Although the present invention has been described with particularly specificity and illustrated to show one particularly preferred embodiment, it should be understood that other alternative embodiments are also within its scope.

Claims (14)

The embodiments of the invention in which an exclusive property or right is claimed are defined as follows:
1. A magnetic sensor circuit, comprising:
a first magnetically sensitive component, said first magnetically sensitive component providing a first voltage differential between a first circuit point and a second circuit point which is representative of a first preselected component of a first magnetic field imposed on said first magnetically sensitive component;
an amplifier having a first input and a second input, said first circuit point being connected to said first input and said second circuit point being connected to said second input; the difference between said first and second amplifier inputs forming a first differential input signal;
a first current source connected to said second circuit point, said first current source being connected to said second circuit point and an output of said amplifier to form a feedback loop of said amplifier, said feedback loop being configured to provide a first current through said first current source which causes said first differential input signal of said amplifier to maintain a first preselected magnitude;
a second magnetically sensitive component, said second magnetically sensitive component providing a second voltage differential between a third circuit point and a fourth circuit point which is representative of a second preselected component of a second magnetic field imposed on said second magnetically sensitive component;
a comparator having a third input, a fourth input and a comparator output, said third circuit point being connected to said third input and said fourth circuit point being connected to said fourth input; and
a second current source connected to said fourth circuit point and said fourth input, said second current source being connected to said first current source to provide a second current that is generally equal to said first current and to provide a reference at said fourth input against which said second voltage differential is compared, said comparator output having a magnitude which is representative of the difference between said first and second components of said first and second magnetic fields.
2. The circuit of claim 1, wherein:
said first and second magnetically sensitive components comprise Hall effect elements.
3. The circuit of claim 1, wherein:
said first and second preselected components of said first and second magnetic fields are perpendicular to said first and second magnetically sensitive components, respectively.
4. The circuit of claim 1, wherein:
said first input is an inverting input of said amplifier and said second input is a noninverting input of said amplifier.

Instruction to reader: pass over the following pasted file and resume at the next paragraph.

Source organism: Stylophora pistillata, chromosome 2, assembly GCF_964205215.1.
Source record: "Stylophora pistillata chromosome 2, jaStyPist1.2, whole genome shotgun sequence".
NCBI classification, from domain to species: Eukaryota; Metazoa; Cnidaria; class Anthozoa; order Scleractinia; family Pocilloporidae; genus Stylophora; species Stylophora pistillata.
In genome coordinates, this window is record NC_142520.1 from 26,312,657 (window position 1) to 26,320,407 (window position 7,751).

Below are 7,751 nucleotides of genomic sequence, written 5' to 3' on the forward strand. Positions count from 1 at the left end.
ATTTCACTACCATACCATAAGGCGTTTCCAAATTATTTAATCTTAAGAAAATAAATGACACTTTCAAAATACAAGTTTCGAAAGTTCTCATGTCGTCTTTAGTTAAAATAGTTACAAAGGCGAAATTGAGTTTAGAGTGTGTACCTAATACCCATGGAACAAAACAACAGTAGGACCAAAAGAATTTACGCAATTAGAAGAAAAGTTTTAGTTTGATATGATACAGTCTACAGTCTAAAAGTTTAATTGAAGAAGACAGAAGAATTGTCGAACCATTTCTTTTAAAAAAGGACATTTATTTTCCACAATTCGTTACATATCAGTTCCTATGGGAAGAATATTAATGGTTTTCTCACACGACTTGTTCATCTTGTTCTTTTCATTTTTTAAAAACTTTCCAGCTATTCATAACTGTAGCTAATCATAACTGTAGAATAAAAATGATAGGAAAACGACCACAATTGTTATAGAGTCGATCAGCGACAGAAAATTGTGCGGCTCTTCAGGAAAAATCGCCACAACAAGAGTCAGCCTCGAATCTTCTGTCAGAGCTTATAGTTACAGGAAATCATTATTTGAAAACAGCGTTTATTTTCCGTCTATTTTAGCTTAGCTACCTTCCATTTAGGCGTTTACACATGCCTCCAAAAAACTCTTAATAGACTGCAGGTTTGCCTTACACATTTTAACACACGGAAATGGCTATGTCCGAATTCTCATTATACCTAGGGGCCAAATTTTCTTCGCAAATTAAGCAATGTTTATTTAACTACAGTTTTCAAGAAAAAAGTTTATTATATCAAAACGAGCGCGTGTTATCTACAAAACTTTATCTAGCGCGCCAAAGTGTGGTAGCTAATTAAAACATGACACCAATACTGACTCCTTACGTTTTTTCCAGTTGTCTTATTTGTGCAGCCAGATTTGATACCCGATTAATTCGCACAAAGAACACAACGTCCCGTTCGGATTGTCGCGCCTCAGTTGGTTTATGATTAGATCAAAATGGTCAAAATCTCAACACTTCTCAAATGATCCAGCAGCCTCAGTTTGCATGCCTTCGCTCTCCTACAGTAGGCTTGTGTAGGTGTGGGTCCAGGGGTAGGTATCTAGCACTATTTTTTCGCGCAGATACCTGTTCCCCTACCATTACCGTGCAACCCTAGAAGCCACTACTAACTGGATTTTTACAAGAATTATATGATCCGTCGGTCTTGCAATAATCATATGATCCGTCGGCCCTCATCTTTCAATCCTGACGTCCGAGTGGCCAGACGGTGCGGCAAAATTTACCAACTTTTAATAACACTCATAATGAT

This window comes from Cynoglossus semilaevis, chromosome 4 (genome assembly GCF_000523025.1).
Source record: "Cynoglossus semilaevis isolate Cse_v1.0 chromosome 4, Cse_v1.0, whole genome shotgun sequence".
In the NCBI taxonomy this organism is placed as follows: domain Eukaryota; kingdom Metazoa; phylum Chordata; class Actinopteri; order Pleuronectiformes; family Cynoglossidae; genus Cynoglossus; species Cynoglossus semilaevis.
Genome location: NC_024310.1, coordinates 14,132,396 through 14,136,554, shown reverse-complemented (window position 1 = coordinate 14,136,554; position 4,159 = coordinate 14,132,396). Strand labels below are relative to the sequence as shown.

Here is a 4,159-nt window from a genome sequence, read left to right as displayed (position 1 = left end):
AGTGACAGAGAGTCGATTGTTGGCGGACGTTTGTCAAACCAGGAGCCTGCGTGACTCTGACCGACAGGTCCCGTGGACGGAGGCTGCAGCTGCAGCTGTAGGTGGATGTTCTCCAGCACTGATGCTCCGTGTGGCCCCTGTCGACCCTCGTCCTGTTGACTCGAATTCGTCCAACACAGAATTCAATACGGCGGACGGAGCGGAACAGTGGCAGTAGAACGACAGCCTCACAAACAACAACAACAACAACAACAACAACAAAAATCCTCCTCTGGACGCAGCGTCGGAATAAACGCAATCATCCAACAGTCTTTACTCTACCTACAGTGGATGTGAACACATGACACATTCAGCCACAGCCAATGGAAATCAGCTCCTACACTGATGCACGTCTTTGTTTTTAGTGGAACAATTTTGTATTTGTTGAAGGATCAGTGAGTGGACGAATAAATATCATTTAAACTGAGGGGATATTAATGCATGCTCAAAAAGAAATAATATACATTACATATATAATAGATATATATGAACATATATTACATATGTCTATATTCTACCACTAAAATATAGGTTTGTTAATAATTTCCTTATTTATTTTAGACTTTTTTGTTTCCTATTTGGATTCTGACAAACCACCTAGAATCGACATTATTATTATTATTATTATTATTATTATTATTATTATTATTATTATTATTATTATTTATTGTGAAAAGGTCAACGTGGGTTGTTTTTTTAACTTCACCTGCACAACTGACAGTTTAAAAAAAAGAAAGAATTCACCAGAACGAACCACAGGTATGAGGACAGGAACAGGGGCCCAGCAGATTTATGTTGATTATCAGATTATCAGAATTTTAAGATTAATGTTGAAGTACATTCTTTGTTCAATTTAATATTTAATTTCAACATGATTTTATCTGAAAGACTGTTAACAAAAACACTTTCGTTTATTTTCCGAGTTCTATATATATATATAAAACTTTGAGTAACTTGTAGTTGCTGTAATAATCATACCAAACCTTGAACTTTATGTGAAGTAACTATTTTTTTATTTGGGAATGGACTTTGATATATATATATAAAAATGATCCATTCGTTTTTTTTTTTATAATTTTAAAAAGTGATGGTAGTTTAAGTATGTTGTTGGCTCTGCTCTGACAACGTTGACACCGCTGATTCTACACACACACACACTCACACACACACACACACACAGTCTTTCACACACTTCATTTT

5. The circuit of claim 1, wherein:
said third input is an inverting input of said comparator and said fourth input is a noninverting input of said comparator.
6. The circuit of claim 1, wherein:
said first and second current sources are connected together in a current mirror configuration.
7. The current of claim 1, wherein:
said first preselected magnitude of said first differential input is generally equal to zero.
8. The circuit of claim 1, wherein:
said first magnetically sensitive component is disposed proximate a first target track and said second magnetically sensitive component is disposed proximate a second target track, said first and second target tracks being arranged in parallel association with each other on a movable target structure.
9. A magnetic sensor circuit, comprising:
a first magnetically sensitive component, said first magnetically sensitive component providing a first voltage differential between a first circuit point and a second circuit point which is representative of a first preselected component of a first magnetic field imposed on said first magnetically sensitive component;
an amplifier having a first input and a second input, said first circuit point being connected to said first input and said second circuit point being connected to said second input; the difference between first and second amplifier inputs forming a first differential input signal;
a first current source connected to said second circuit point, said first current source being connected to said second circuit point and an output of said amplifier to form a feedback loop of said amplifier, said feedback loop being configured to provide a first current through said first current source which causes said first differential input signal of said amplifier to maintain a first preselected magnitude;
a second magnetically sensitive component, said second magnetically sensitive component providing a second voltage differential between a third circuit point and a fourth circuit point which is representative of a second preselected component of a second magnetic field imposed on said second magnetically sensitive component;